In with the New Year, back to work.

Preludium friends - those who read and more or less agree and those who find much of Preludium really too much - all are part of a much wider internet linkage of blogs that in some way begin to be a community. Someone has suggested that it would be wonderful if perhaps we looked at the Anglican Communion as a community of that sort.

In my book, The Challenge of Change, The Anglican Communion in the Post Modern Era I argue for an Anglican Vocation for the Anglican Communion in which the AC in its structure, is a community of mutuality, in its envisioning theology incarnational and in its engagement with the world a compassionate communion.

The blogsphere, in its better moments, gives us a sense of a community of mutuality and certainly an incarnational and compassionate people. The response of readers to my request for prayers is a wonderfully heartening new years gift and a sign that at our best Anglican bloggers across the spectrum are capable of compassion, mutuality and able to incarnate in the world of bits and bites real flesh and blood embrace. Thank  you all.

Anne is through surgery and seems to be doing well. We're not out of the woods yet, but the bears don't seem as hungry.  The picture is of her resting just before being sent off to surgery.Shortly after this picture was taken, as Anne was being wheeled out she fully woke up and lifted an arm and waved a "Windsor compliant" royal wave (with just the right twist of the hand). Nice touch.

At about that time I received a picture of great promise and joy, a sign of a New Year that lifted my spirits considerably. Lily Anne, granddaughter, in Germany on New Year's Eve, with sparklers. A wonder sign at just the right time.

While I've been off to the hospital and generally worried about the sainted Mother, others in blogland have been up to some notable things:

Simon Mein posted his Christmas Morning Sermon, preached to a small but blessed crowd. Simon does not post often on SimonSurmises but when he does it is worth the read.

Thinking Anglicans has been running a series of fine essays along with its excellent usual run of links to things Anglican. The latest is "Count Your Blessings." Episcopal Cafe continues its tradition of musings and reflections in its series Speaking to the Soul but often there are wonderful meaty essays in the series, The Daily Episcopalian.  The latest of these is "Good Riddance Day."

Over on Santos Woodcarving Popsicles and on BabyBlueOnline (not exactly in the same sphere of networking) we are linked to this, a New Year's meditation by The Archbishop of Canterbury. Here it is:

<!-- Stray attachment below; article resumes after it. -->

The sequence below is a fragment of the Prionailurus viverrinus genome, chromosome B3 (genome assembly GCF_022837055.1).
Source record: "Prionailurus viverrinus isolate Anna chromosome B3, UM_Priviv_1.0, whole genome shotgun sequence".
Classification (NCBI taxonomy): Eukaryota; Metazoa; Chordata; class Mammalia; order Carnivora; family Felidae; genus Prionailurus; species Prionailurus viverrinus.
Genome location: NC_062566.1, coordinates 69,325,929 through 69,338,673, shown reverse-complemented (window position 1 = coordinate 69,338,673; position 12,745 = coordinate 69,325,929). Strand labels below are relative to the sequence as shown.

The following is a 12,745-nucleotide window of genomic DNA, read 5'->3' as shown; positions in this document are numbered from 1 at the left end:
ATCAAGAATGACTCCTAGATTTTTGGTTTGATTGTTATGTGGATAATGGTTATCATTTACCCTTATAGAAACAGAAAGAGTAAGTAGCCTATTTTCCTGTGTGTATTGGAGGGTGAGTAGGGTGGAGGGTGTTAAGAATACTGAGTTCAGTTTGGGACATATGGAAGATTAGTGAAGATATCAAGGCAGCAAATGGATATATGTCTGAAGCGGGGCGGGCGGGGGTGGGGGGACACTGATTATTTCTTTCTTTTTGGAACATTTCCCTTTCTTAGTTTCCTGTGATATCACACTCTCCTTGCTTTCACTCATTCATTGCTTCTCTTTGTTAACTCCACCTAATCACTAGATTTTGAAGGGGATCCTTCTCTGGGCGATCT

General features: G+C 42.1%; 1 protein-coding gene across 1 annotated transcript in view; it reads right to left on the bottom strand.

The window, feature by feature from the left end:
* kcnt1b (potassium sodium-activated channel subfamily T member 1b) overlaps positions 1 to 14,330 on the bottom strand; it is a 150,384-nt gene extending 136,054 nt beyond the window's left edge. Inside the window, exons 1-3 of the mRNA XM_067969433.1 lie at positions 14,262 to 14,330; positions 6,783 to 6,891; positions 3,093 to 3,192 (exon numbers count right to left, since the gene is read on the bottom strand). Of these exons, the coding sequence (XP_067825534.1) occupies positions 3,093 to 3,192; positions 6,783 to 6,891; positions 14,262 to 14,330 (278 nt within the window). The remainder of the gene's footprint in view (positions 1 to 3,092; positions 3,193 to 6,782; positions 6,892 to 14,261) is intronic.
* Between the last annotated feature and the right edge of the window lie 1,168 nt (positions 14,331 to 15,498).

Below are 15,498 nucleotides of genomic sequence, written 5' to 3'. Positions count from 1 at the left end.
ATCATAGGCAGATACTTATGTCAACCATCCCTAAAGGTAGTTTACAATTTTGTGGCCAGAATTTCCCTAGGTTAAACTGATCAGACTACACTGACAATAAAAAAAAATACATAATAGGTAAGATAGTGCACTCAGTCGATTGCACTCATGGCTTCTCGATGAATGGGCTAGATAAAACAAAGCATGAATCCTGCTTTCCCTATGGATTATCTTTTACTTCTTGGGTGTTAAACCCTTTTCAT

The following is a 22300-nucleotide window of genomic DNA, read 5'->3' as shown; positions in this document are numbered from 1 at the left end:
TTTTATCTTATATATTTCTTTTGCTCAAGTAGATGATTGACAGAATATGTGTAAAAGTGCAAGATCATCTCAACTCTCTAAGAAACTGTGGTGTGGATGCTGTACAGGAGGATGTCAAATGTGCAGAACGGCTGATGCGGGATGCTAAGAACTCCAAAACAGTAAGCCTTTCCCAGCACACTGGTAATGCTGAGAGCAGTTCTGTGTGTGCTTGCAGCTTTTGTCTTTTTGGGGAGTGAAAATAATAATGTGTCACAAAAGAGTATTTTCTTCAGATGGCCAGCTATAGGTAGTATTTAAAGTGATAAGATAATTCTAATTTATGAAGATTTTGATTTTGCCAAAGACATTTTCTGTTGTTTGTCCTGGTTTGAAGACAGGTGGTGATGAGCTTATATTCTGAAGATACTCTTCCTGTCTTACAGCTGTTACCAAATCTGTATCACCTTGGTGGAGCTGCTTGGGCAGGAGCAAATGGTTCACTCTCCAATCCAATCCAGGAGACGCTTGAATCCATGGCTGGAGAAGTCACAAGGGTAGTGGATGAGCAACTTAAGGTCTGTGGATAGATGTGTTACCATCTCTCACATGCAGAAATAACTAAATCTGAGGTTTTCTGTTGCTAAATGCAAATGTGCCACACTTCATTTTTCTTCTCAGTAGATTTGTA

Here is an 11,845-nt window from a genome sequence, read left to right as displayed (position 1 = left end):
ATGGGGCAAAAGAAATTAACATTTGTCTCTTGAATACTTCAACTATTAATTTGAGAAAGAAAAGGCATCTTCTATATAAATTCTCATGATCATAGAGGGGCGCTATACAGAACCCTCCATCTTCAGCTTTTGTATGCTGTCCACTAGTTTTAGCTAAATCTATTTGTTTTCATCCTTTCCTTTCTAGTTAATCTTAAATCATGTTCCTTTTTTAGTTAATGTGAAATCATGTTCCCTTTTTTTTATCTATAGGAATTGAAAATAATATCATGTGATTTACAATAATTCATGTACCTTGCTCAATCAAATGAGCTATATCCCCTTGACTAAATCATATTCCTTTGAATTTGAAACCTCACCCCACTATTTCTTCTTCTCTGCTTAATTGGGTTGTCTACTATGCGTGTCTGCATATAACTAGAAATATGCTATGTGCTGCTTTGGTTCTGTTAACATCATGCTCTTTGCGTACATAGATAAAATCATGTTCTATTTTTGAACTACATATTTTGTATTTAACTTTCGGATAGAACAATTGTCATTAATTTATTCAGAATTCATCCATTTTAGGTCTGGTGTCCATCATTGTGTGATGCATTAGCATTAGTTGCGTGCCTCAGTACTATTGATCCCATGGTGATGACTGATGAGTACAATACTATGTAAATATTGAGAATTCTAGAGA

Over at Stand Firm, which those of us on the left of Anglican Land's internet house of representatives find difficult but necessary to consult, they have unearthed a bit of goofy video on the joys of working with koine Greek. I was terrible at Greek and Hebrew, but really good at looking things up and speaking in English.  Good for a smile remembering  the terror of those days of taking Greek.

Meanwhile, with prayers and praise and meditation on the year past and year to come, it's time to get back to work. 
In this past year we have seen what looks like a new set of blogs from the broad and reasonable middle - such blogs as Santos Woodcarving Popsicles and Three Rivers Episcopal. They are done with polish, good humor and considerable blog making expertise. 
My sense is the quality of Anglican Land materials is improving as more voices are heard and we all have to deal with oneanother.  It should be a year rich in material for those of use concerned with Anglican and Episcopal affairs. Hopefully it will be one filled with some grace and forbearance. We shall see.
Back to work. 


  1. Oh how I wish OUR Treasure, the one we are to nurture and cherish, includes LGBT Children, the Akinolan ¨Hooligan¨ ones too...just what kind of a ¨treasure hunt¨ has the ABC invited us to participate in año 2009? Is ++Rowan willing to see what treasurers there REALLY ¨be¨? I honestly wish the man would stop generalizing and refusing to protect the child that I used to be (and that millions still are).

    Leonardo Ricardo

  2. Thanks be to God for this hopeful report on your mother!

  3. Glad to know that Anne is coming along. General anesthetic can be hard on her generation. My mother used to have a real hard time with that.
    Anne continues to be in my thoughts and prayers.

  4. Good news about Anne. Prayers continue for her restoration to health and strength.


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